Veteran Dubliner Firefighter Recounts A Career Spent Saving Others

Veteran Dublin Firefighter
Recalls the Realities of
Firefighting

Phibsborough fire station sits on what used to be a Church of Ireland graveyard. “In the mid 1980s, they sold it to Dublin County Council. All the graves were taken away. There’s a big old sycamore tree on the far corner of the yard, and there’s a high wall around it and it was filled in. It’s a memorial garden now for a couple of comrades that killed themselves,” says veteran firefighter Niall Kinsella. It’s an uncomfortable truth for many people but firefighters are witnesses to harrowing moments.

Niall has that classic Dublin wit that hits you before you can even form a comeback. His thirty-seven years with the Dublin Fire Brigade has no doubt honed it to an art-form, “nowadays we are well supported and counselling is provided but in a lot of ways we do our own counseling. We’re always slagging each other. Somebody does something stupid at a fire. You just never live it down, you know? Never. It’s just banter!”

A Career in Fire Versus the Sea

 

It could’ve been a very different career for Niall, he trained as an electronic engineer and was a radio officer at sea. When the opportunity to try out for the Dublin Fire Brigade came up he snatched it. “It was the 1980s, there were very few jobs around. And then suddenly I had a choice. I tossed the coin and here I am. Best thing I ever did. I heard a guy saying on the radio the other day, ‘If you love your job, you never work a day in your life.’ Spot on.” Niall has a boyish playfulness but his eyes can turn steely if it’s time to get serious.

The modern training for fire fighting is intense as Niall shares, “we have three recruits, they’re in for eight months. They then go back out and do a paramedic course. That’s another six months, with two years shadowed. They have to do a colossal amount of hours. 800 hours on the ambulance, supervised. We also have a lot of advanced paramedics, they do two years in college.” But it’s not for everyone, “some go before the training is over and some go as soon as the training is over. We’ve had three guys that had just gone operational and decided, ‘this is not for me.’ And they were right to get out because if you can’t hack it in the first couple of months you’ll never hack it. You’re going to see some terrible sights. It’s not nice picking up a head,” he says with a droll flourish.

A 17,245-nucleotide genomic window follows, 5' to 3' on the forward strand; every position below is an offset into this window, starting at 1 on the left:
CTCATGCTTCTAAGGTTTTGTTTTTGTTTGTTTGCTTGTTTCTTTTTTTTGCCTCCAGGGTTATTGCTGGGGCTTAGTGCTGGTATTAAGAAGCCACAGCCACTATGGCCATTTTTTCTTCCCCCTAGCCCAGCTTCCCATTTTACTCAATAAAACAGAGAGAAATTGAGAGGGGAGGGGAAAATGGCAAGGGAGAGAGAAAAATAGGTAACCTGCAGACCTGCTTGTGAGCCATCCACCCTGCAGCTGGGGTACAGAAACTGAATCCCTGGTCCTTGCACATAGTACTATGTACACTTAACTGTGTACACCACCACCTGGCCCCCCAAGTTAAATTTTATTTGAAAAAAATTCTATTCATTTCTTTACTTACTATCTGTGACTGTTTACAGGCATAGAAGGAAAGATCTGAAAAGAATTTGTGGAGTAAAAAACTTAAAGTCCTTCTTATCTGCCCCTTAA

The Rush & Terror

There is something invigorating about fires Niall says, “say there’s a fire in an underground car park. Five cars on fire. It’s like going into hell. But the force, the adrenaline, is amazing. It’s terrifying, but amazing.” That’s not to say that he is blasé about the risks. He recounts one time when things could of went horribly wrong for him. “It happened a long time ago in one of the Georgian houses on Mountjoy Square. There was a fire on the top floor, a caretaker was living in the attic so he was trapped. We had to go up in breathing apparatus sets, but the building collapsed. Four of us were trapped in the building. You never forget that. You’re only a second away from something going wrong. The guy I was with, his hands got terribly burnt because he fell into a fire. He came back to work but he was on light duty staff for fifteen years, he never got over it. I was lucky. I had got a couple of cuts and bruises I got dirt in my lungs, that’s all. I got over it. But you never know, disaster is only a second away.”

His motto is never to bring work home, he just switches off. His work crew are the people that he will talk to about it as he said earlier. But there is one memory that will always be raw. “We delivered a baby in the Phoenix Park. It had a prolapsed cord so straight away we knew this was bad. Tragically the baby died in the back of the ambulance, the parents were screaming as they were so emotional. It wasn’t pleasant. At the time one of my daughter’s was about six months old. So that stuck. That’s vivid. Probably always will be vivid.”

Some Ungrateful Members of the Public

 

The physical and verbal abuse that some of our country’s emergency staff suffer has been covered extensively in Irish media. However, chatting with Niall made it more real as he recounted specific incidents of some very ungrateful people. “When you go into a building with a fire you keep your hands to the wall and go around the room. We’re attached together by a cord. You search an arc. Recently we had a situation with two college guys, locked* outta their heads, they had set their house on fire but they were fast asleep. I just happened to circle that section of the room, did an arc and I felt a foot on a bed. I grabbed him by the foot and pulled him out of the house. Bumped his head all the way out but he’s still alive.” But instead of a thank you for saving his life or an apology for putting the firefighters lives at risk he, “then accused us of robbing his wallet. He said we took his wallet when we were taking him out! When in reality he probably left it in the pub before he got home because he was locked!”

A Career Dedicated To Others

 

“I can stay out till I’m sixty-six but it’s a crazy age to still be working here. I know the lads would look after me. If I wanted to stay, they’d make sure I don’t get hurt. If I got to sixty they wouldn’t let me go into fires. But I think sixty is enough. I’m fifty-eight now,” says Niall with a wink. He’s a fit man that does not look his age or act it!

These men and women see distressing things everyday and as a result they have the closeness of a family unit. They know how fragile life is and Niall believes in seizing the day and squeezing as much from it as he can because after darkness there always comes light, “delivering babies is always amazing when it goes right. I’ve successful deliver about five, I’ve been lucky,” he smiles.

 

*locked is an Irish colloquialism for drunk

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